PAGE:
Is it a fun, friendly, and entertaining teacher? Sure, for a while
that works, until the novelty wears off. Is it a rigorous, competitive
curriculum that is filled with academic challenges? Absolutely, but
not all students can succeed in such an environment. Maybe it is the
incorporation of a totally hands-on, manipulative-based classroom.
Definitely. Especially for those people who think in very concrete
ways. How about a classroom where singing, dancing, and drama are the
focal points? Have you ever heard me sing? Enough said.
So what is the point of all these questions? Simply, there is not one perfect teaching style or classroom environment for all students. Yet, who would argue with the ideal that "no child should be left behind?" We are educators because we want to see all students learn, achieve, succeed, and grow. I wish I could patent the way to incorporate all of the attributes listed above into one "super-teacher."
I believe that the typical classrooms of our youth have outlived their usefulness. No longer can the teacher be the all-knowing giver of the information. Teachers need to move past using lecture and rote memorization, and instead, they need to let students take ownership of their learning. 21st Century students need access to information and they need access to the tools for learning. Our job as educators is to help them sort it all out correctly.
So how do we do that? We need to incorporate much more authentic learning into our classrooms. We need to provide students with work that has intrinsic meaning and adds value to their lives. For students to be engaged, self-directed learners, they must create projects and solve problems that connect to the world beyond the classroom. Working with our students to solve authentic problems is what will engage them in learning. This is what will engage them in substantive conversations and whet their appetite for a depth of knowledge never before seen in our schools.
True authentic learning will engage all learners because the topics will be real for them. The academically gifted student, the artist, the mechanically inclined child, and the highly dramatic kid all can find success in a problem-based environment in which they are expected to work together and use their individual strengths to solve real problems.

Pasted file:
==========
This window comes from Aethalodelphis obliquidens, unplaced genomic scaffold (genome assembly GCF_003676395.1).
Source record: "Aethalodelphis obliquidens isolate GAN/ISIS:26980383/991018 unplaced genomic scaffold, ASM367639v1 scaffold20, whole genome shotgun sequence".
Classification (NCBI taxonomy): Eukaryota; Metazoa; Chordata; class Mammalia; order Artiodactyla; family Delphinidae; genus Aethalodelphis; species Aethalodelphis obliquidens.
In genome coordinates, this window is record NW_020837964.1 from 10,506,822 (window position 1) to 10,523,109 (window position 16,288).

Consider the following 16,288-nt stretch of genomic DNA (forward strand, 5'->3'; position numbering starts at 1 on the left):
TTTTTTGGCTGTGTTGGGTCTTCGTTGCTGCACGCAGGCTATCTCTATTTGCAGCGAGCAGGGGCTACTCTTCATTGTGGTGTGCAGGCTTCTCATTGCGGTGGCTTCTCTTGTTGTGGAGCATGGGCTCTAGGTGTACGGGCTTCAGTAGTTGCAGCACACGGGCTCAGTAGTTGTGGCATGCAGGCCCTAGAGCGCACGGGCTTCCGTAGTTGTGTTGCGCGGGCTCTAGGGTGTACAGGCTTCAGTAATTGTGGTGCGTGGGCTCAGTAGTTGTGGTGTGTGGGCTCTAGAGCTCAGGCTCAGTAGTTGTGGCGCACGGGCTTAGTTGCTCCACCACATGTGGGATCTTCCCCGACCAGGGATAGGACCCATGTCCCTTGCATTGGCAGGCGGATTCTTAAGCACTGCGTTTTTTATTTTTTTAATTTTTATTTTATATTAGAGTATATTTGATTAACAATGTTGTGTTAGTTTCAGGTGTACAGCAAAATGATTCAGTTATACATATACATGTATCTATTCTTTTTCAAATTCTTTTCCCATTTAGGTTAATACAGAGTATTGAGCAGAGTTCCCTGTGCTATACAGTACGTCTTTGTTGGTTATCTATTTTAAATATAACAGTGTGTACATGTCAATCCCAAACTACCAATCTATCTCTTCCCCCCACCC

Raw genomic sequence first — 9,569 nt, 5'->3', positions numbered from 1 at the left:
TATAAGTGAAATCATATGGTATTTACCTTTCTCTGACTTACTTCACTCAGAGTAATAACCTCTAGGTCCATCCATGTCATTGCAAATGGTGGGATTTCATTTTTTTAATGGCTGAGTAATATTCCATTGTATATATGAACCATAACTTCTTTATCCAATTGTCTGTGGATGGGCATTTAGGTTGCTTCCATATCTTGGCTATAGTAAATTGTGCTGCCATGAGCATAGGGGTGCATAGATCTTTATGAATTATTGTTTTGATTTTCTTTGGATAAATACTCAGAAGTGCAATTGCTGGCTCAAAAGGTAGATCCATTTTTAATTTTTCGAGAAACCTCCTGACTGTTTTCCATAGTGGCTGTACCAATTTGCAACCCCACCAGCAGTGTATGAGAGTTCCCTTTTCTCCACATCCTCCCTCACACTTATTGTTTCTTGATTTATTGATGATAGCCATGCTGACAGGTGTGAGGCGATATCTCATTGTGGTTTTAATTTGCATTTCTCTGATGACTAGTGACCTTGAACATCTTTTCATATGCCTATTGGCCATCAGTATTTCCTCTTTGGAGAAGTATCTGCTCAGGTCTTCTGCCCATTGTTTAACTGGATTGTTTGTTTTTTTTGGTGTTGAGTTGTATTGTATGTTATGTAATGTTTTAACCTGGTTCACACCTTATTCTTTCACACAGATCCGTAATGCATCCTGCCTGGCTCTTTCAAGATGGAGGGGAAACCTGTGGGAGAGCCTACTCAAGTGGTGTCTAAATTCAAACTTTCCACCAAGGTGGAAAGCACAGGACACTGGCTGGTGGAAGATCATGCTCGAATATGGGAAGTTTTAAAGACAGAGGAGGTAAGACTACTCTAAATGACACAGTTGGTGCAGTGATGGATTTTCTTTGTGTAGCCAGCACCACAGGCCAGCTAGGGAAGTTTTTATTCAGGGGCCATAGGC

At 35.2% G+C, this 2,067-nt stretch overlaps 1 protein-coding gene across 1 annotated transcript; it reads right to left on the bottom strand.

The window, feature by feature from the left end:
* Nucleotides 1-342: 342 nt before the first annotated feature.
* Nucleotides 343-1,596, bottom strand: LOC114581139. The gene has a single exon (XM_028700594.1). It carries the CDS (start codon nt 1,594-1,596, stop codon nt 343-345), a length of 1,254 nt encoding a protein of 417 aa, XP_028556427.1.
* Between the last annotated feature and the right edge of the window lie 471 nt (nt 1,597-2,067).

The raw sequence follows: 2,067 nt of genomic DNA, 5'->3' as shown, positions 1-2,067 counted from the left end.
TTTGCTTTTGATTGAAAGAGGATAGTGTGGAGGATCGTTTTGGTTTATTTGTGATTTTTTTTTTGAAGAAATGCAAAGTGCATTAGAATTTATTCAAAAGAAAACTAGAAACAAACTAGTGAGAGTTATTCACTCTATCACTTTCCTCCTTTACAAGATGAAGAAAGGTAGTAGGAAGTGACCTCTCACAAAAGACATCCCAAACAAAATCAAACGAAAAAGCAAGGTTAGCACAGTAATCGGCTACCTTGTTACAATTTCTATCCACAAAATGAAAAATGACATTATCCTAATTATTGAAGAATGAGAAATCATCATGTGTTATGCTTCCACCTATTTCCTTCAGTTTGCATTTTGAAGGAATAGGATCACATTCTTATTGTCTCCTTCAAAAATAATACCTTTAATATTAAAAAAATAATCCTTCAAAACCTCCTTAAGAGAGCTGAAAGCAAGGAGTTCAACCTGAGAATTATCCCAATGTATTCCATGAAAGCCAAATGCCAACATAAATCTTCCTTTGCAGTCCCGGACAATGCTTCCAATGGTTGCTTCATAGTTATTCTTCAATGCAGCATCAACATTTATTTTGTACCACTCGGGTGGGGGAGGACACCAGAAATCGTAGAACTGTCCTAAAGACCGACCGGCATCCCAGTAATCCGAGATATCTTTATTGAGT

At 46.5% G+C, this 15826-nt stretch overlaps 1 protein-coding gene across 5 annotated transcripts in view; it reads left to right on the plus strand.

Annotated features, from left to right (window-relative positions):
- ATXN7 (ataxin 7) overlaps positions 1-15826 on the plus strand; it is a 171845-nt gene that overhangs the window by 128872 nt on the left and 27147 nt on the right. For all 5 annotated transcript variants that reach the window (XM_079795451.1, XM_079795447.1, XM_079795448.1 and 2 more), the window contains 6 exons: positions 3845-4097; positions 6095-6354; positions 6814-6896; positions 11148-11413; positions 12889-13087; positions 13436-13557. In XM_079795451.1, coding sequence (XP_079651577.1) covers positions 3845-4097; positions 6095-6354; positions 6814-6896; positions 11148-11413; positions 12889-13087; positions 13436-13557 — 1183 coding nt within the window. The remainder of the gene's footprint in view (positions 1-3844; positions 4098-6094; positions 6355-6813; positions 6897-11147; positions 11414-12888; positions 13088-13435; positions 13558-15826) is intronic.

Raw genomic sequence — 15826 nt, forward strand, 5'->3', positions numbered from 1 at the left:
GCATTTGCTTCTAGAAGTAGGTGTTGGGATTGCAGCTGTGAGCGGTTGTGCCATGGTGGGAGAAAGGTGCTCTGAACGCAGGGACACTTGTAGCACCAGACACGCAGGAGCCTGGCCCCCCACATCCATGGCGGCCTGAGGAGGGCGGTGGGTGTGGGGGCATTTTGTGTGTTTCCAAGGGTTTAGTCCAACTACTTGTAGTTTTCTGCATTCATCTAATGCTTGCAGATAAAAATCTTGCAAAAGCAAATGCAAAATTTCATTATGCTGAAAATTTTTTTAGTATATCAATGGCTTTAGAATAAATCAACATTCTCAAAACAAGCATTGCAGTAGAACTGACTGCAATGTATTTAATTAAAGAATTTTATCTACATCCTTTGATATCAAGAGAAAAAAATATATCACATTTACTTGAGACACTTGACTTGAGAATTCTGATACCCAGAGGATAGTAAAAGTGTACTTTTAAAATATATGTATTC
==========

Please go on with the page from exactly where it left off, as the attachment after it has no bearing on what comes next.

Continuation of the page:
In a few weeks, my thirteen year old daughter will start her obligatory eighth grade "research paper," the completion of which is a requirement for "graduating" from her middle school. She will be required to research a topic, complete and turn in the note cards for a grade, then write the paper, and turn it in for a grade. If this sounds familiar, it should. This is the classic type of reporting we all completed in middle and high school. The students will go through the motions of looking up information on a topic that has no real meaning in their lives, and then regurgitating the information back to the teacher in a report that must be written in a format prescribed by the teacher . Knowing this teacher, I can accurately predict that she will mark up the final draft with a red pen (which my child will not pay any attention to), and the teacher will assign a grade which will weigh heavily in the child's final trimester grade.
Why does this bother me? Because there is absolutely no relevance in this kind of work, and the rigor involved is artificial. The students will be told what kinds of topics to research, precisely how to do the research, and exactly how the information should be reported back to the teacher, who has total ownership in the learning. The students will not be invested in this project; they will not be fully engaged in this activity because it will have no meaning in their lives.
Teachers in the 21st Century must change and adapt to keep up with their students. The time has come for teachers to move away from rote memorization, repetitive practice, silent study without conversation, and brief exposure to topics, and instead, move closer to authentic learning.